Hands-on science for Brighton students

Young people with an interest in science and engineering can learn how to turn their passion into a career at a science fair in Brighton tomorrow (11 July).

Big Bang @ Brighton will take place at the University of Brighton and organisers are promising “an exciting, colourful and noisy event” aimed at encouraging more students to pursue further studies and potential careers in science, technology, engineering and maths (STEM).

Organised by STEM Sussex, the University of Brighton’s STEM outreach department, the event is funded by the Sussex Learning Network’s National Collaborative Outreach Programme (NCOP), a four-year programme aimed at encouraging more young people, particularly those from disadvantaged backgrounds, into higher education.

Big Bang @ Brighton will feature a range of hands-on activities, workshops and shows provided by many local companies, universities and colleges and other organisations, highlighting the STEM-related opportunities available to young people in the area. Continue reading

Try out teaching on a paid summer internship. Apply by 13 May. 

The University of Brighton Academies Trust in partnership with the University of Brighton is offering paid internships in four Sussex secondary schools for 4-weeks this summer. This opportunity could help you gain valuable experience teaching maths or physics if you are considering teaching as a career. 

As an intern you will be paid £300 a week and you can apply for this opportunity if you are in the penultimate year of a STEM (Science, Technology, Engineering or Maths) subject undergraduate degree. 

Activities may include working with experienced teachers on planning, shadowing and lesson observations; helping plan and deliver lessons; running projects and master classes for pupils and providing small group support for pupils.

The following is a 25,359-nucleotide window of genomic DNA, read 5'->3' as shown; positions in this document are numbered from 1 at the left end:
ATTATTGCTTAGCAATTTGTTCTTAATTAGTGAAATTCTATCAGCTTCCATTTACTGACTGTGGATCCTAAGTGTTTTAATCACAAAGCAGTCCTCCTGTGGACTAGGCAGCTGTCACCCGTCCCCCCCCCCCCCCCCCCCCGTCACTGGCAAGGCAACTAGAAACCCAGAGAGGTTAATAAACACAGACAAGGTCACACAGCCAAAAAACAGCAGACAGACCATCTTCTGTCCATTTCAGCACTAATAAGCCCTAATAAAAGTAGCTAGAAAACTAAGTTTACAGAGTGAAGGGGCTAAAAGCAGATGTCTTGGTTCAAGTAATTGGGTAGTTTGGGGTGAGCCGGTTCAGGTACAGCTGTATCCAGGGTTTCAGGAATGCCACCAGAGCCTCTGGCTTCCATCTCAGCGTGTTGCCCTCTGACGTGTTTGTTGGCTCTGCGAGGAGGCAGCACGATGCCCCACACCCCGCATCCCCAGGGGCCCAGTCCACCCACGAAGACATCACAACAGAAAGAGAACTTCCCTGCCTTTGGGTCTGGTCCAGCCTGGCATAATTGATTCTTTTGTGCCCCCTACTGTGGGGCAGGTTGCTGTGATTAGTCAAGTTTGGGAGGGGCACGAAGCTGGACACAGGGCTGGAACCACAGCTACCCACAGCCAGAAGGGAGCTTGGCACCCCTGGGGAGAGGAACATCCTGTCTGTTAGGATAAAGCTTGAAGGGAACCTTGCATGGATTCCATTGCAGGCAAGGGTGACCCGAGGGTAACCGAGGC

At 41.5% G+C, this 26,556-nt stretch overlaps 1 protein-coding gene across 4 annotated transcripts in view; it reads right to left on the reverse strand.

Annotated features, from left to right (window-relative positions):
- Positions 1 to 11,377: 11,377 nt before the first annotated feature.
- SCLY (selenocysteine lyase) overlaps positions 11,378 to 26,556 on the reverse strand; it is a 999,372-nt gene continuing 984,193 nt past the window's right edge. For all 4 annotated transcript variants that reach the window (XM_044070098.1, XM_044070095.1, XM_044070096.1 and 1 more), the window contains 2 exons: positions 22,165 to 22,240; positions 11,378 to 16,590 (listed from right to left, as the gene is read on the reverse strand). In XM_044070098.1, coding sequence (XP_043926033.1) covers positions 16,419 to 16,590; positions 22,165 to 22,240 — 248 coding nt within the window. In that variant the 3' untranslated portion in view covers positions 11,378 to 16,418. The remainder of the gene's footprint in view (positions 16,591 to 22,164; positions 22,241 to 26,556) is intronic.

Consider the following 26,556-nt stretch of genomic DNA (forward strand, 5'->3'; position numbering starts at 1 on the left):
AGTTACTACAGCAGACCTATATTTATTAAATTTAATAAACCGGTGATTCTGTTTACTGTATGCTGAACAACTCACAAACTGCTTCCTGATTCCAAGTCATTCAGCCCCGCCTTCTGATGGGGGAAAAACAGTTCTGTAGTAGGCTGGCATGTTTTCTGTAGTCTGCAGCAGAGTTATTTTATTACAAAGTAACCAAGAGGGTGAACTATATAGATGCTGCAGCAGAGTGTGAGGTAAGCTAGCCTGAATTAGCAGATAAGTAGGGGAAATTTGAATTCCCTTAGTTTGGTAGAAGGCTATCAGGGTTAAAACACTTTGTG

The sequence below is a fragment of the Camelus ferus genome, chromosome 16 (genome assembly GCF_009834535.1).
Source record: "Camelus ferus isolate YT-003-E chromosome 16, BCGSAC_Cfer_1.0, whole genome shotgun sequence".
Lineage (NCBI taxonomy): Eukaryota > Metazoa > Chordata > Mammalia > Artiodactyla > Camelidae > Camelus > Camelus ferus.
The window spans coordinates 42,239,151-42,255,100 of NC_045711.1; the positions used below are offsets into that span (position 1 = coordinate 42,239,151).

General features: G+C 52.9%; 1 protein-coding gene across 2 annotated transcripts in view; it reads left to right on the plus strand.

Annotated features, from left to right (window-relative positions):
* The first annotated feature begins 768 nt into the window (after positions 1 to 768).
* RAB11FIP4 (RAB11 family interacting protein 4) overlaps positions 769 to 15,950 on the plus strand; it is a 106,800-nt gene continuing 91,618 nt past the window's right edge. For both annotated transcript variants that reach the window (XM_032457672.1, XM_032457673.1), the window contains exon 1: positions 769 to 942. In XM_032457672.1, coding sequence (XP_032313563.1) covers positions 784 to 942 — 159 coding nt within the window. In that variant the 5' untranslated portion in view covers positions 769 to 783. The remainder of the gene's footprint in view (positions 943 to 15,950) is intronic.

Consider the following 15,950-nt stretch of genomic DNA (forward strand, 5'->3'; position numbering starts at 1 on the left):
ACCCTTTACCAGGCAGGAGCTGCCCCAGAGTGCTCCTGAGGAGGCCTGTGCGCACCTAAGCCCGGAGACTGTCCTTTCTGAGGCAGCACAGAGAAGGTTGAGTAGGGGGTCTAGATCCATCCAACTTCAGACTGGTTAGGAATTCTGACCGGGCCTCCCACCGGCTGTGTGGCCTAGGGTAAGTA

The internship offers: 

  • • Hands on experience in a school for 4-weeks from mid-June to mid-July 2018
  • • The opportunity to earn while you learn. You will be paid £300 a week
  • • Full support from a dedicated mentor and support from subject teacher in your school
  • • The chance to experience mathematics or physics teaching before you commit to it as a career.

To find out more and apply by 13 May visit: www.brightonacademiestrust.org.uk/internship

£221,000 to find a new tool to help fight cancer

Bhavik Patel and Melanie FlintThe University of Brighton has been awarded £221,000 to develop a sensor device that will measure biomarkers in tissue to aid personalised cancer therapy.

Currently, little is known about how different amounts and types of reactive oxygen and nitrogen species influence the state of tumours and their response to chemotherapy.

Researchers will be looking to develop a novel electroanalytical sensor that can monitor these species over long time frames and provide answers to these questions.

Continue reading

Breakthrough in ageing research

University of Brighton scientists have helped discover a way of regenerating  ageing skin cells – with compounds based on those found in red wine, dark chocolate and red grapes.

Laboratory experiments showed cells not only look physically younger but behave more like young cells and start dividing.

Professor Richard Faragher, the University’s Professor of Biogerontology, and Dr Lizzy Ostler, Head of Chemistry, said the breakthrough should generate more research into tackling health issues associated with ageing.

Professor Faragher said: “These findings illustrate the enormous potential of ageing research to improve the quality of later life. Older people no more want to be sickly ‘frequent flyers’ with the NHS than teenagers do.

“A recent Government report recognised historic underinvestment in ageing research in the UK. I say to politicians of all parties: Redress this now and give our older people the healthy futures they deserve.”